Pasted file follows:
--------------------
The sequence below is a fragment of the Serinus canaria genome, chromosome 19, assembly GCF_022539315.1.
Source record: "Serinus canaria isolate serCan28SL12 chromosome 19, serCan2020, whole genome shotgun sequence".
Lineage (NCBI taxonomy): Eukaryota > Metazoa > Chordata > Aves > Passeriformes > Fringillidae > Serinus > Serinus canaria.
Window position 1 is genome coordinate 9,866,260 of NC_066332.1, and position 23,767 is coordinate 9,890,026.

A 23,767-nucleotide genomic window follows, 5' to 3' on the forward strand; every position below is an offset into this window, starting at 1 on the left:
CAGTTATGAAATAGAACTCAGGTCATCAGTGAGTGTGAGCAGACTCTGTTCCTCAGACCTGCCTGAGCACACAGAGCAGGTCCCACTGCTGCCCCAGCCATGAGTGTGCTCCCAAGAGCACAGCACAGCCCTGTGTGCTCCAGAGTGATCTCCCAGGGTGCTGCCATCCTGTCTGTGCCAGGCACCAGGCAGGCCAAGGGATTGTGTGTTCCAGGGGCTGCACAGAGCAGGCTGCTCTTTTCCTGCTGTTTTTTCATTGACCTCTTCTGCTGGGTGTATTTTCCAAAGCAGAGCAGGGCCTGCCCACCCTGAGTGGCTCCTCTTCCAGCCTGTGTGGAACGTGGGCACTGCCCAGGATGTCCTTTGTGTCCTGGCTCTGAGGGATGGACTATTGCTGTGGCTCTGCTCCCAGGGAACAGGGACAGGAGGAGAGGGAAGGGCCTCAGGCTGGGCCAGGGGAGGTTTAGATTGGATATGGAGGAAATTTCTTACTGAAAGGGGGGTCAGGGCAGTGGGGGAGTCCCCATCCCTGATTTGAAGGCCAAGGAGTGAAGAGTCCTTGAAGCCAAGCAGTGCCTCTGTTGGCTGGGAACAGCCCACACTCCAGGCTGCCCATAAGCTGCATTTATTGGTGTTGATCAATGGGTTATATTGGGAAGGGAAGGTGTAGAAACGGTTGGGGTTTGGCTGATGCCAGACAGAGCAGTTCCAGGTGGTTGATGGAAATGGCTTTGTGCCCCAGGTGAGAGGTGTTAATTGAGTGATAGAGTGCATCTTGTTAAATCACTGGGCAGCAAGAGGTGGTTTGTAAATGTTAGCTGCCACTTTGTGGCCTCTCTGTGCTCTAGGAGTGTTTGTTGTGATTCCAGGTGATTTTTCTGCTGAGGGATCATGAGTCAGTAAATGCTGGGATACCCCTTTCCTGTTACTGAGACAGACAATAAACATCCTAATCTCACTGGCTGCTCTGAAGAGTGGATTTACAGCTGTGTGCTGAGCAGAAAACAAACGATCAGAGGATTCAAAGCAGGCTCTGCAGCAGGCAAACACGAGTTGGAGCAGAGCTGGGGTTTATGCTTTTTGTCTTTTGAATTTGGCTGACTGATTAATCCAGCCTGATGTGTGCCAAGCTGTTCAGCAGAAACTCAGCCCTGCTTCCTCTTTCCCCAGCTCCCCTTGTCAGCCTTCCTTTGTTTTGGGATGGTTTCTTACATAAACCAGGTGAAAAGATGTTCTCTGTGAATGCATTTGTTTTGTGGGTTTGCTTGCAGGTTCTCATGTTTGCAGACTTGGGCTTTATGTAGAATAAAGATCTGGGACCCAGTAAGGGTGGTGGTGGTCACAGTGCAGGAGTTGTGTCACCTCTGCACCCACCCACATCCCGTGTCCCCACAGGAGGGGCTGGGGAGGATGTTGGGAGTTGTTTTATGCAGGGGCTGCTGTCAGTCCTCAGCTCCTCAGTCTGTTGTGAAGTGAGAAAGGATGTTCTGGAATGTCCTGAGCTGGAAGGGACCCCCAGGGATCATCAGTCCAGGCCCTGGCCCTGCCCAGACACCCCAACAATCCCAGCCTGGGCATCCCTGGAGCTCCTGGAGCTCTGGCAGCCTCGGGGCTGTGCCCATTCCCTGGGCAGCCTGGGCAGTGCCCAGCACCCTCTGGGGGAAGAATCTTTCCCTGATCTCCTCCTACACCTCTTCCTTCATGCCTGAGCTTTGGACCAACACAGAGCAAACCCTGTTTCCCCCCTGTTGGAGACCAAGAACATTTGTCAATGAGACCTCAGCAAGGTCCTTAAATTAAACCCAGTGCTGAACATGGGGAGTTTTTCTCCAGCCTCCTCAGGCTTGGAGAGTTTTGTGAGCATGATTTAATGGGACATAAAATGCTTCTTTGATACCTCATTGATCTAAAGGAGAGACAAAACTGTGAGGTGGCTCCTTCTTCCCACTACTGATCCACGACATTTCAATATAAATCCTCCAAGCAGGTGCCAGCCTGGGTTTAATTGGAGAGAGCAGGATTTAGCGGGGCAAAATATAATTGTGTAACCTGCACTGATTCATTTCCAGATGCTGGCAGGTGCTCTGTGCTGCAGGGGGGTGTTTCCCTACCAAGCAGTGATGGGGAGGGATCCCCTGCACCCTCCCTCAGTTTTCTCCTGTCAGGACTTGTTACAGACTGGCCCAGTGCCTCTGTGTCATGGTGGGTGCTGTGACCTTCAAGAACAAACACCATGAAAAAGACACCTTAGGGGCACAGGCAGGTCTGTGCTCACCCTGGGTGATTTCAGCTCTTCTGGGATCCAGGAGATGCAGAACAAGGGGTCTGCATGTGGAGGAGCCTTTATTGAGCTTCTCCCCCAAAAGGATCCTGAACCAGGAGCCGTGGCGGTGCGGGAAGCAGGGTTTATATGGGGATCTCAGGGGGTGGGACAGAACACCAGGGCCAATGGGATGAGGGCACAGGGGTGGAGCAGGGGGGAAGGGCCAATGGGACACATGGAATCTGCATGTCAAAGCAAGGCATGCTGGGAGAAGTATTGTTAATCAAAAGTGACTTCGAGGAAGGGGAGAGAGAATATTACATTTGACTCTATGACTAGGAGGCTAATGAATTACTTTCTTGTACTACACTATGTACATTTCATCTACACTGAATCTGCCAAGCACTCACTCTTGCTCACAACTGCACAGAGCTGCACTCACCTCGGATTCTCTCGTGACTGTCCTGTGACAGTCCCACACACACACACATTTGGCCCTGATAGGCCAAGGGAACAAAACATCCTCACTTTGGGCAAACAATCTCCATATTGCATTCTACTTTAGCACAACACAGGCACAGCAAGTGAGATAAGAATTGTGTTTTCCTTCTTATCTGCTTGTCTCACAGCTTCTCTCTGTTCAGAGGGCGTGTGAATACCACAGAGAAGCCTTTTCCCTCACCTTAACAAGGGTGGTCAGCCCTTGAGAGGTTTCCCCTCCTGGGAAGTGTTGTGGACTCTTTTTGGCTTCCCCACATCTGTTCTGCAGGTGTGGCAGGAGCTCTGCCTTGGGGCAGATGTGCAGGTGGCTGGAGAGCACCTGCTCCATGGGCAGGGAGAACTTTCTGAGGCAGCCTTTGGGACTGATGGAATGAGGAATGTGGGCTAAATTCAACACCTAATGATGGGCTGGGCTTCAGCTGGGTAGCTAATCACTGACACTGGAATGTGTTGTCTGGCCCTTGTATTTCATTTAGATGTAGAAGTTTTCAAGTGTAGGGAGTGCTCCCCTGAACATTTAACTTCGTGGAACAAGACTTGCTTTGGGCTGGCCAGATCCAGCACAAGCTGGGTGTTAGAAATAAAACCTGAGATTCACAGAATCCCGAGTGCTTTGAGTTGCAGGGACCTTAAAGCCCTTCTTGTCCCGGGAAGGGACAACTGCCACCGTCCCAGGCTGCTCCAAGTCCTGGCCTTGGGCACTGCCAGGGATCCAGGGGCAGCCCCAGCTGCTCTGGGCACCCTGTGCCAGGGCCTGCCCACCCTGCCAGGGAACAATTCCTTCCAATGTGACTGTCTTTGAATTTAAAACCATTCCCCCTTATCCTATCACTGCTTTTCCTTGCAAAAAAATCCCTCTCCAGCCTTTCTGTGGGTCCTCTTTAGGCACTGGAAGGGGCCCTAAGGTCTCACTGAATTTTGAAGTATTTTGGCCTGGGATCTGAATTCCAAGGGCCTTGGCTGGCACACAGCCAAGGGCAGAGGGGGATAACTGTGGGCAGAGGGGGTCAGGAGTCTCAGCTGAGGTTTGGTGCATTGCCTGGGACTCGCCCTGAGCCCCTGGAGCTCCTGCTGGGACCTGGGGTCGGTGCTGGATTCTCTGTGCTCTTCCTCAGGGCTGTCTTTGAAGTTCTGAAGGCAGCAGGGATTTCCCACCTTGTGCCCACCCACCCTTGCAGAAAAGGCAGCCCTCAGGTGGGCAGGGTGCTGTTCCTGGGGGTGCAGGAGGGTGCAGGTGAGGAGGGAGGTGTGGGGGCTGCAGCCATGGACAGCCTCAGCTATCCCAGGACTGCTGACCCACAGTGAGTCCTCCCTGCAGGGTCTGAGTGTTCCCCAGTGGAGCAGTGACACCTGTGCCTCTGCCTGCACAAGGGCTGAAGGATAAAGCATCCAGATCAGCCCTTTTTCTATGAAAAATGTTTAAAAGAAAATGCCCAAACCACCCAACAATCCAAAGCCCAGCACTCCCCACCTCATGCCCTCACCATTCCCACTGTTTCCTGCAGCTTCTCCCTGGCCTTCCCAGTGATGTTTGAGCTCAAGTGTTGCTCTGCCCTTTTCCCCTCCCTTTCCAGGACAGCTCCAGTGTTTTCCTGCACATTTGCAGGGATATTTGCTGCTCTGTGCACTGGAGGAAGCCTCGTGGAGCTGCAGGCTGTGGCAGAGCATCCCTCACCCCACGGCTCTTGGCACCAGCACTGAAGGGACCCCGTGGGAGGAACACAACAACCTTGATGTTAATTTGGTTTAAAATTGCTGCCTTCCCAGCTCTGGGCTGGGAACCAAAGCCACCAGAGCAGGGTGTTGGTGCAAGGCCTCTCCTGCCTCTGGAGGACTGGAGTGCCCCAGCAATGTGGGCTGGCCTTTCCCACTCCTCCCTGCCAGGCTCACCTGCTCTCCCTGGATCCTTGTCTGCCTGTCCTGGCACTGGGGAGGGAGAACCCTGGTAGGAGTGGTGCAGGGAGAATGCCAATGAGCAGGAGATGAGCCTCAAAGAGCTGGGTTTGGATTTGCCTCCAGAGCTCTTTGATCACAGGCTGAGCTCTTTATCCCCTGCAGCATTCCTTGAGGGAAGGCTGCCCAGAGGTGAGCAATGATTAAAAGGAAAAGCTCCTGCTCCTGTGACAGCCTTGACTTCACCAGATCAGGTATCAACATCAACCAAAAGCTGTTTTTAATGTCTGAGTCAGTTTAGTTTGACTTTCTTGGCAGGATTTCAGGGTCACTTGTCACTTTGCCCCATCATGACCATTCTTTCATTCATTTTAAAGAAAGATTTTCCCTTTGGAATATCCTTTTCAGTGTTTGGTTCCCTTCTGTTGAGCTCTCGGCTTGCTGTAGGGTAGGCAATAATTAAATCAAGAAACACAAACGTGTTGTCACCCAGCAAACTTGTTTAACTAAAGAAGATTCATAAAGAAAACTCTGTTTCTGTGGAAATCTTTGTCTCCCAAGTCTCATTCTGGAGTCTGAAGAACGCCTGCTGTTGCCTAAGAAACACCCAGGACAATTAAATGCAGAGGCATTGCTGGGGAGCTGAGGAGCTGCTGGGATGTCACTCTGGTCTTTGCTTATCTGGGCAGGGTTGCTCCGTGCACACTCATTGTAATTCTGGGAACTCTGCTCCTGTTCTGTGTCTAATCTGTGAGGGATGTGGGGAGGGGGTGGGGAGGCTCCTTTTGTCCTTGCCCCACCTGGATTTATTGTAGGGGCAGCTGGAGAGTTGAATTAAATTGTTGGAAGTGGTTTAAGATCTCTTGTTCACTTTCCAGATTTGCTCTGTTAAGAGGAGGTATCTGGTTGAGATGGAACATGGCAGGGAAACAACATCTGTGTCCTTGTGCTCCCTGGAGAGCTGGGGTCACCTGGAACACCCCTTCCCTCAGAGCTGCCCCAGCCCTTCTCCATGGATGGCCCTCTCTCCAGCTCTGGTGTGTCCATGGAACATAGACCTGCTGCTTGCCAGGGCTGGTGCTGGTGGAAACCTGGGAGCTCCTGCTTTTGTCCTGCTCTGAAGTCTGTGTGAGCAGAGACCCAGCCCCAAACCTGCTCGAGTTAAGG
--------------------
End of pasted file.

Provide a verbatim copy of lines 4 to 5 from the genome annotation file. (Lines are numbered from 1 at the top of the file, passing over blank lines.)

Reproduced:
Window position 1 is genome coordinate 9,866,260 of NC_066332.1, and position 23,767 is coordinate 9,890,026.

A 23,767-nucleotide genomic window follows, 5' to 3' on the forward strand; every position below is an offset into this window, starting at 1 on the left: